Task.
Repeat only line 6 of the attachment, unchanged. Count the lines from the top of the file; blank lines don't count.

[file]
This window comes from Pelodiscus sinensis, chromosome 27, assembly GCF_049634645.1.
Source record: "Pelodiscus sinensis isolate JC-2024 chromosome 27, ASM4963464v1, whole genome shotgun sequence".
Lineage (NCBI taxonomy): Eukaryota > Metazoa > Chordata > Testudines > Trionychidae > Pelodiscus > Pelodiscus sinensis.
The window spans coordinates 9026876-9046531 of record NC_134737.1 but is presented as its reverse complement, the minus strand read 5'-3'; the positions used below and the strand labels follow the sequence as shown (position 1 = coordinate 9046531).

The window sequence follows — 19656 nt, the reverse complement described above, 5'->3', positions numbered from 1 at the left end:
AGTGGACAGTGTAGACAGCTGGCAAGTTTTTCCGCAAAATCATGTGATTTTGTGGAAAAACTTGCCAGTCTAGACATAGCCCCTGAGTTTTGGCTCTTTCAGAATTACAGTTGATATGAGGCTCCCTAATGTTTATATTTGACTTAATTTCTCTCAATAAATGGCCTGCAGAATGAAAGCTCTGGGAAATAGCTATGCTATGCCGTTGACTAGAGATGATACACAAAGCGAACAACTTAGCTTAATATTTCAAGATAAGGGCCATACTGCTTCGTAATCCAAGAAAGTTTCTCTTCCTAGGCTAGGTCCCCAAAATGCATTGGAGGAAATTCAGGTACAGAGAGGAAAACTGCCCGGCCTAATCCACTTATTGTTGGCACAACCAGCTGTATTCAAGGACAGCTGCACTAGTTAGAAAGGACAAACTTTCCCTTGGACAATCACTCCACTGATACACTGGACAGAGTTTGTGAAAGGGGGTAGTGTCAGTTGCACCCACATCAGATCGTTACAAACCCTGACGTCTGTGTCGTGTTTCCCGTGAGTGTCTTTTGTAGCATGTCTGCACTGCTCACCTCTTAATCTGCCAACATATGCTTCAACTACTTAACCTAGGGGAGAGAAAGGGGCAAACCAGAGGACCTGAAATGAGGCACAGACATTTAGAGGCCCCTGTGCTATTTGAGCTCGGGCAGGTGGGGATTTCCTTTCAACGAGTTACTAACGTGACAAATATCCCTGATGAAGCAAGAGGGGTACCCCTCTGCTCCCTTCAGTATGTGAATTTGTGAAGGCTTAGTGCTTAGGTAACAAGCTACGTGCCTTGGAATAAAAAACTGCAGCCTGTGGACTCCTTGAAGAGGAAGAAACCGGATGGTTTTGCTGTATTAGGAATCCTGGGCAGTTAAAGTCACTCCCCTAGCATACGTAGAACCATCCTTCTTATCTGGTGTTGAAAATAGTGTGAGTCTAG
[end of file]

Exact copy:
AGTGGACAGTGTAGACAGCTGGCAAGTTTTTCCGCAAAATCATGTGATTTTGTGGAAAAACTTGCCAGTCTAGACATAGCCCCTGAGTTTTGGCTCTTTCAGAATTACAGTTGATATGAGGCTCCCTAATGTTTATATTTGACTTAATTTCTCTCAATAAATGGCCTGCAGAATGAAAGCTCTGGGAAATAGCTATGCTATGCCGTTGACTAGAGATGATACACAAAGCGAACAACTTAGCTTAATATTTCAAGATAAGGGCCATACTGCTTCGTAATCCAAGAAAGTTTCTCTTCCTAGGCTAGGTCCCCAAAATGCATTGGAGGAAATTCAGGTACAGAGAGGAAAACTGCCCGGCCTAATCCACTTATTGTTGGCACAACCAGCTGTATTCAAGGACAGCTGCACTAGTTAGAAAGGACAAACTTTCCCTTGGACAATCACTCCACTGATACACTGGACAGAGTTTGTGAAAGGGGGTAGTGTCAGTTGCACCCACATCAGATCGTTACAAACCCTGACGTCTGTGTCGTGTTTCCCGTGAGTGTCTTTTGTAGCATGTCTGCACTGCTCACCTCTTAATCTGCCAACATATGCTTCAACTACTTAACCTAGGGGAGAGAAAGGGGCAAACCAGAGGACCTGAAATGAGGCACAGACATTTAGAGGCCCCTGTGCTATTTGAGCTCGGGCAGGTGGGGATTTCCTTTCAACGAGTTACTAACGTGACAAATATCCCTGATGAAGCAAGAGGGGTACCCCTCTGCTCCCTTCAGTATGTGAATTTGTGAAGGCTTAGTGCTTAGGTAACAAGCTACGTGCCTTGGAATAAAAAACTGCAGCCTGTGGACTCCTTGAAGAGGAAGAAACCGGATGGTTTTGCTGTATTAGGAATCCTGGGCAGTTAAAGTCACTCCCCTAGCATACGTAGAACCATCCTTCTTATCTGGTGTTGAAAATAGTGTGAGTCTAG